For the last 30 years GME funding was set up so that having residents was seen as a financial benefit to hospitals. Proposed cuts to GME funding may change the formula and having residents may not have as positive a contribution to a hospital's financial health as it once did. Currently there are not enough residency positions in U.S. to meet our work force needs for physicians. The funding for new residency positions is problematic in light of the deficit reduction efforts and the need to cut the federal budget. With the number of positions being frozen, as the number of U.S. medical graduates increase, the opportunities for international graduates diminish.

The greatest need in our society right now is for physicians who provide frontline care; on the other hand, our health care system had put the greatest incentives for professionals who provide specialty care, therefore, devaluing primary care. This is slowly changing. We are involved in an innovative program at VA focused on training residents in multidisciplinary teams with a focus on chronic disease management. We have also begun an initiative to send residents to do their continuity clinic in community-based primary care practices. As a result of a very positive experience in this setting, some of our residents are now looking to accept jobs in the community clinics. Overall, we are currently experiencing a shift toward a more balanced mix of primary care and specialized training in medicine; hopefully this will allow us to meet society's needs and, in particular, the needs of health care systems in Cleveland more effectively.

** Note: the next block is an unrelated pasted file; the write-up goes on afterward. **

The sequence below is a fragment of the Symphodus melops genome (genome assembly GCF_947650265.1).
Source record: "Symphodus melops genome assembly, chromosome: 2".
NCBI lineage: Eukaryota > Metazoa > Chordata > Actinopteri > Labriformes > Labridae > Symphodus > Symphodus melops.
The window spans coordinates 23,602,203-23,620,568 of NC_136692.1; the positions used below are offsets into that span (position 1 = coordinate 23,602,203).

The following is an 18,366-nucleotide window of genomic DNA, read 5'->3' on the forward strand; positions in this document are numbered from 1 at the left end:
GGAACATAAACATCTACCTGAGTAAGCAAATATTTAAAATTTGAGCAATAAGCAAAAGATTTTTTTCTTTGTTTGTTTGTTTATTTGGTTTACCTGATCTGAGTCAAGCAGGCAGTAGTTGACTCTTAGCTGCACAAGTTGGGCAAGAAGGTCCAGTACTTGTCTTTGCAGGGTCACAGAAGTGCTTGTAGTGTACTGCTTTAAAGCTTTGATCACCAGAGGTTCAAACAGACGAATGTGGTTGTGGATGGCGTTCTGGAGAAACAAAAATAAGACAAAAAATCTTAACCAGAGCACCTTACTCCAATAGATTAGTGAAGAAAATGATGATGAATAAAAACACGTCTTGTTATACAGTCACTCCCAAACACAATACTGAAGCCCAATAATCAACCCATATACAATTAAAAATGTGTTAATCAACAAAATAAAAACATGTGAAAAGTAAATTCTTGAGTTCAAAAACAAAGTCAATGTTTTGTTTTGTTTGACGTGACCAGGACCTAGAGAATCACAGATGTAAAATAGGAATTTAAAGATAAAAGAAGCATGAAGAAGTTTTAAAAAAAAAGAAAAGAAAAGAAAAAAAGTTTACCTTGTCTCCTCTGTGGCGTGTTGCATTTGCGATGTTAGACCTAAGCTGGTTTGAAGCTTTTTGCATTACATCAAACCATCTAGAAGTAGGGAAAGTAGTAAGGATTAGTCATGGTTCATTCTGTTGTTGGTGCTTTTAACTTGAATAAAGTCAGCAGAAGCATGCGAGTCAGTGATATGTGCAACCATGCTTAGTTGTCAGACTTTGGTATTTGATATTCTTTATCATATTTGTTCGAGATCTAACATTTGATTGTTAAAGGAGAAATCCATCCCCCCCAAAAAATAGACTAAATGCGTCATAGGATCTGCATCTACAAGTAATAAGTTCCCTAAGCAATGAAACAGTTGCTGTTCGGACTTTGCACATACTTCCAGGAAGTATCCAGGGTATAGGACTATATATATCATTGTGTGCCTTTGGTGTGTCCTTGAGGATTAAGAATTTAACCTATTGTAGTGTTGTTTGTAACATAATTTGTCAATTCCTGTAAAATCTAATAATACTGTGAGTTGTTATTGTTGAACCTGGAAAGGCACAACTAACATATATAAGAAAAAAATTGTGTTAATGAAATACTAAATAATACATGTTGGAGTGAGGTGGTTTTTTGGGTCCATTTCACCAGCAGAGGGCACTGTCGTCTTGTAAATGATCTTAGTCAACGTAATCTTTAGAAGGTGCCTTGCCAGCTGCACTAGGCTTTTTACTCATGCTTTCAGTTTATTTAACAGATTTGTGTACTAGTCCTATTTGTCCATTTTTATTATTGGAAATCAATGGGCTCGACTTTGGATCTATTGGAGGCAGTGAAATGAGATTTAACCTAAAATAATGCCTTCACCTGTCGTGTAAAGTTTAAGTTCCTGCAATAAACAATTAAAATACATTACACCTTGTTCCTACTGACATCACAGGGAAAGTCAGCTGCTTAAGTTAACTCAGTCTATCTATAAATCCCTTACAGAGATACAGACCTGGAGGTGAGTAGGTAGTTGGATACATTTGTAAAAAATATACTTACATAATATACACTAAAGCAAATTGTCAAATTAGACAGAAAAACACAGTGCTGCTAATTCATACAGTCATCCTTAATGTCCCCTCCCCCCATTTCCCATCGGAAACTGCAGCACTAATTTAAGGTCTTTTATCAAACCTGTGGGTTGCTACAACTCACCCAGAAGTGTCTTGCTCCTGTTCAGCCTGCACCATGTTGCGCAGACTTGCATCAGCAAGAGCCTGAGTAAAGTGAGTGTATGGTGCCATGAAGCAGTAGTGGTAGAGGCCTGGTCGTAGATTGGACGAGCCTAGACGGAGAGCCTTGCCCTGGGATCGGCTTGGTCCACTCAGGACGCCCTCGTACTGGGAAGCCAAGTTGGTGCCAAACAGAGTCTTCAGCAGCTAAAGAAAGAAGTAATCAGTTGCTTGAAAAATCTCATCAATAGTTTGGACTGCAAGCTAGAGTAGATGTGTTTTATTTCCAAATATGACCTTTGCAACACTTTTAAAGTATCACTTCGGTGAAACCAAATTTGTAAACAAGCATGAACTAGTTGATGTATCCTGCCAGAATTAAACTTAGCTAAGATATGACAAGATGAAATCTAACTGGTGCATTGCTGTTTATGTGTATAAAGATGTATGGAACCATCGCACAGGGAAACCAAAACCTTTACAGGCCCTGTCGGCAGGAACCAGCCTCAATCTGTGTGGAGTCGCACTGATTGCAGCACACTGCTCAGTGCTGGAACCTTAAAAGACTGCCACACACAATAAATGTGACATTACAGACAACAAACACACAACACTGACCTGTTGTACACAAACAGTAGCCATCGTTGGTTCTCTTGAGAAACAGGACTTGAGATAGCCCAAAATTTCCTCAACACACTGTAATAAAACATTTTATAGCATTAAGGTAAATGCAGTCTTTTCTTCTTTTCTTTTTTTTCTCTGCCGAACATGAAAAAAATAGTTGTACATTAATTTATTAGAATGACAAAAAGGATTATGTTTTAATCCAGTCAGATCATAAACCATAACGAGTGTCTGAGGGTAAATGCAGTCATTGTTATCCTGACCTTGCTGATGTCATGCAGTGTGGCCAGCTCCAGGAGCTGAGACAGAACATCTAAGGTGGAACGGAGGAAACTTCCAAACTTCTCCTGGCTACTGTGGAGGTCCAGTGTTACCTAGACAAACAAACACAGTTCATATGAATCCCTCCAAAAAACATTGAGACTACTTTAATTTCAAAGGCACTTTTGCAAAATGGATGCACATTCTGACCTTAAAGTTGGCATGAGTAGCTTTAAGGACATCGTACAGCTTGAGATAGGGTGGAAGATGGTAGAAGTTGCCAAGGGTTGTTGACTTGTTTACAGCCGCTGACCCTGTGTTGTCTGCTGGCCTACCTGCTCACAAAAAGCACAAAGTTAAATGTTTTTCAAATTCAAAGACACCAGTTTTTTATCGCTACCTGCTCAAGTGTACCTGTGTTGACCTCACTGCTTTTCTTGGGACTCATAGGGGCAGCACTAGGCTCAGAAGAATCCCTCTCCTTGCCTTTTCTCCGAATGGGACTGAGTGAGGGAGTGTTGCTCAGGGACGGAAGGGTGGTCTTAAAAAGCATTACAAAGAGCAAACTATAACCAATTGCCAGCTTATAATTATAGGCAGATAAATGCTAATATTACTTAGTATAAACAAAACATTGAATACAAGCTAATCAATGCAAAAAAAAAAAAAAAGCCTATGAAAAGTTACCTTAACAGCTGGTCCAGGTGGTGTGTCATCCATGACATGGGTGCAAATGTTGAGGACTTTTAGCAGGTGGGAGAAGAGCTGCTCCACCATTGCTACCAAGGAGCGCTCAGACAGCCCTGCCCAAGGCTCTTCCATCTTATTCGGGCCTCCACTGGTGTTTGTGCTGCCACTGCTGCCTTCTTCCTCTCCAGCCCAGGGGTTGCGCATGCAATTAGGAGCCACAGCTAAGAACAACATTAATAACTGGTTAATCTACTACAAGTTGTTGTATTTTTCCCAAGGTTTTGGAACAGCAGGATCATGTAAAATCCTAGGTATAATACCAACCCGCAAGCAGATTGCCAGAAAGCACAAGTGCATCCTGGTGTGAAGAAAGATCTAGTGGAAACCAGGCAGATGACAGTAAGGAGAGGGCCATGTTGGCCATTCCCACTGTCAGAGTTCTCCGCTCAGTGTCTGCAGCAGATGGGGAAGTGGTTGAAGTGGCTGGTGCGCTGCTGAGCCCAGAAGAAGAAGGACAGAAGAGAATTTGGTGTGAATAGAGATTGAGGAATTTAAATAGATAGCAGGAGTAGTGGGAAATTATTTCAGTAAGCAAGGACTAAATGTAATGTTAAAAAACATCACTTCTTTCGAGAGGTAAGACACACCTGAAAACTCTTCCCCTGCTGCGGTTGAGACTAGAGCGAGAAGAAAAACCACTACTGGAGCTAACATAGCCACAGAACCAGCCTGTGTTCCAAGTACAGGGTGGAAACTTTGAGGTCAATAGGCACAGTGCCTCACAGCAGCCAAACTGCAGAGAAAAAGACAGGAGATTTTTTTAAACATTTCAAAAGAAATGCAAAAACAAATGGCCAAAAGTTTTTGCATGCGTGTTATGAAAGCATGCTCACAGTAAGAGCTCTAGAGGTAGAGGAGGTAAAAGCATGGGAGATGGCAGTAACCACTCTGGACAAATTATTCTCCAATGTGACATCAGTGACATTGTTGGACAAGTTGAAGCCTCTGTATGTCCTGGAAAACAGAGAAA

What changes do you see in the residency in the next few years?

The ACGME is rolling out a new accreditation model called the "Milestones Project." The new system will require a six month reporting of resident achievements within 21 competencies. We will need to review our evaluation system and faculty will need to be engaged in more direct observation of the residents.

Learn more about Internal Medicine Residency Program

department news report

Division of Cardiovascular Medicine